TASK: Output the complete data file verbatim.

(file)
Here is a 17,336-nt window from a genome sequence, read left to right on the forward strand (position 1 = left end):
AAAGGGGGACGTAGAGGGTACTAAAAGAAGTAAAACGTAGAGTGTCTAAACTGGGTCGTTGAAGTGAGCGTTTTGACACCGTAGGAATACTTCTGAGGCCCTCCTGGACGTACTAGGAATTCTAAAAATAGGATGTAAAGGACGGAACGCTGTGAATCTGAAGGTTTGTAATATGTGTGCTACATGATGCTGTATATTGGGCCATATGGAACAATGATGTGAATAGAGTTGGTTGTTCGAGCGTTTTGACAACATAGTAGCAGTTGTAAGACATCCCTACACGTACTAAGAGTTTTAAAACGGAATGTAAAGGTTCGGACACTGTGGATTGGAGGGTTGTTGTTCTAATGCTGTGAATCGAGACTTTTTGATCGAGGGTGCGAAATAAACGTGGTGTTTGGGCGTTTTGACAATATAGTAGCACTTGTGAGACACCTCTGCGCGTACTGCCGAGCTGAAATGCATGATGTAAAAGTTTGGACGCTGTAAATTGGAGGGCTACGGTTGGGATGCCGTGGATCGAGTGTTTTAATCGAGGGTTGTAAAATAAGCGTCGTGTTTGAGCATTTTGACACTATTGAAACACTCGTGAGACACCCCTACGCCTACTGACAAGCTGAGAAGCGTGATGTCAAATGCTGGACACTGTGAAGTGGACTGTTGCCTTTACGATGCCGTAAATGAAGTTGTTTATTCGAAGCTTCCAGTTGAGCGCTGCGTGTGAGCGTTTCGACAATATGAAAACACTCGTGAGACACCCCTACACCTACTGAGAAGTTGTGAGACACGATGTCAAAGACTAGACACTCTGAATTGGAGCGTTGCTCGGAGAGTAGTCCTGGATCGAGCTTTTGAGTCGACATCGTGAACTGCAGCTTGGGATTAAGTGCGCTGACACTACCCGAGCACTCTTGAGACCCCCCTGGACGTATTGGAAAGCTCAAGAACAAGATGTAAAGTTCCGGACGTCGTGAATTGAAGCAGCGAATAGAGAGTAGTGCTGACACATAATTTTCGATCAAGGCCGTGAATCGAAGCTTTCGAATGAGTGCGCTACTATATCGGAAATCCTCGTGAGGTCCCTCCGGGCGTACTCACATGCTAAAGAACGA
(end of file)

Here is a 17,336-nt window from a genome sequence, read left to right on the forward strand (position 1 = left end):
AAAGGGGGACGTAGAGGGTACTAAAAGAAGTAAAACGTAGAGTGTCTAAACTGGGTCGTTGAAGTGAGCGTTTTGACACCGTAGGAATACTTCTGAGGCCCTCCTGGACGTACTAGGAATTCTAAAAATAGGATGTAAAGGACGGAACGCTGTGAATCTGAAGGTTTGTAATATGTGTGCTACATGATGCTGTATATTGGGCCATATGGAACAATGATGTGAATAGAGTTGGTTGTTCGAGCGTTTTGACAACATAGTAGCAGTTGTAAGACATCCCTACACGTACTAAGAGTTTTAAAACGGAATGTAAAGGTTCGGACACTGTGGATTGGAGGGTTGTTGTTCTAATGCTGTGAATCGAGACTTTTTGATCGAGGGTGCGAAATAAACGTGGTGTTTGGGCGTTTTGACAATATAGTAGCACTTGTGAGACACCTCTGCGCGTACTGCCGAGCTGAAATGCATGATGTAAAAGTTTGGACGCTGTAAATTGGAGGGCTACGGTTGGGATGCCGTGGATCGAGTGTTTTAATCGAGGGTTGTAAAATAAGCGTCGTGTTTGAGCATTTTGACACTATTGAAACACTCGTGAGACACCCCTACGCCTACTGACAAGCTGAGAAGCGTGATGTCAAATGCTGGACACTGTGAAGTGGACTGTTGCCTTTACGATGCCGTAAATGAAGTTGTTTATTCGAAGCTTCCAGTTGAGCGCTGCGTGTGAGCGTTTCGACAATATGAAAACACTCGTGAGACACCCCTACACCTACTGAGAAGTTGTGAGACACGATGTCAAAGACTAGACACTCTGAATTGGAGCGTTGCTCGGAGAGTAGTCCTGGATCGAGCTTTTGAGTCGACATCGTGAACTGCAGCTTGGGATTAAGTGCGCTGACACTACCCGAGCACTCTTGAGACCCCCCTGGACGTATTGGAAAGCTCAAGAACAAGATGTAAAGTTCCGGACGTCGTGAATTGAAGCAGCGAATAGAGAGTAGTGCTGACACATAATTTTCGATCAAGGCCGTGAATCGAAGCTTTCGAATGAGTGCGCTACTATATCGGAAATCCTCGTGAGGTCCCTCCGGGCGTACTCACATGCTAAAGAACGA